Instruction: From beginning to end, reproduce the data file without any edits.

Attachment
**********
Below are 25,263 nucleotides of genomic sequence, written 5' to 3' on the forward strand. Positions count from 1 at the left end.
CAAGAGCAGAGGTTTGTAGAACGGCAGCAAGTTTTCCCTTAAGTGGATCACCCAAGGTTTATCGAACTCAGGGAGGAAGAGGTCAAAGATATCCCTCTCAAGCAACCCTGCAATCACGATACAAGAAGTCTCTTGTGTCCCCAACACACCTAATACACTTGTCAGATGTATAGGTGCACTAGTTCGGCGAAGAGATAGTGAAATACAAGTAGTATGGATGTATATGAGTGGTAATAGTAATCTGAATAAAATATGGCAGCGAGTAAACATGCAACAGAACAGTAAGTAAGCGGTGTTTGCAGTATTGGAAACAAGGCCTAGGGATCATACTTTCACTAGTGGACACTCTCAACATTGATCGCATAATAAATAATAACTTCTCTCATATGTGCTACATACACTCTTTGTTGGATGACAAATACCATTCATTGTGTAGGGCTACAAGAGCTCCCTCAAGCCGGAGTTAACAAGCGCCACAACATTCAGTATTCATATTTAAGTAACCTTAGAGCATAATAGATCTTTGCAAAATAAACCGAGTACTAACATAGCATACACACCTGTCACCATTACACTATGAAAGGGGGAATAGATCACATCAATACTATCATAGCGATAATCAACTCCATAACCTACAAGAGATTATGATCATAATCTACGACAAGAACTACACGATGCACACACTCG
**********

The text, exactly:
Below are 25,263 nucleotides of genomic sequence, written 5' to 3' on the forward strand. Positions count from 1 at the left end.
CAAGAGCAGAGGTTTGTAGAACGGCAGCAAGTTTTCCCTTAAGTGGATCACCCAAGGTTTATCGAACTCAGGGAGGAAGAGGTCAAAGATATCCCTCTCAAGCAACCCTGCAATCACGATACAAGAAGTCTCTTGTGTCCCCAACACACCTAATACACTTGTCAGATGTATAGGTGCACTAGTTCGGCGAAGAGATAGTGAAATACAAGTAGTATGGATGTATATGAGTGGTAATAGTAATCTGAATAAAATATGGCAGCGAGTAAACATGCAACAGAACAGTAAGTAAGCGGTGTTTGCAGTATTGGAAACAAGGCCTAGGGATCATACTTTCACTAGTGGACACTCTCAACATTGATCGCATAATAAATAATAACTTCTCTCATATGTGCTACATACACTCTTTGTTGGATGACAAATACCATTCATTGTGTAGGGCTACAAGAGCTCCCTCAAGCCGGAGTTAACAAGCGCCACAACATTCAGTATTCATATTTAAGTAACCTTAGAGCATAATAGATCTTTGCAAAATAAACCGAGTACTAACATAGCATACACACCTGTCACCATTACACTATGAAAGGGGGAATAGATCACATCAATACTATCATAGCGATAATCAACTCCATAACCTACAAGAGATTATGATCATAATCTACGACAAGAACTACACGATGCACACACTCG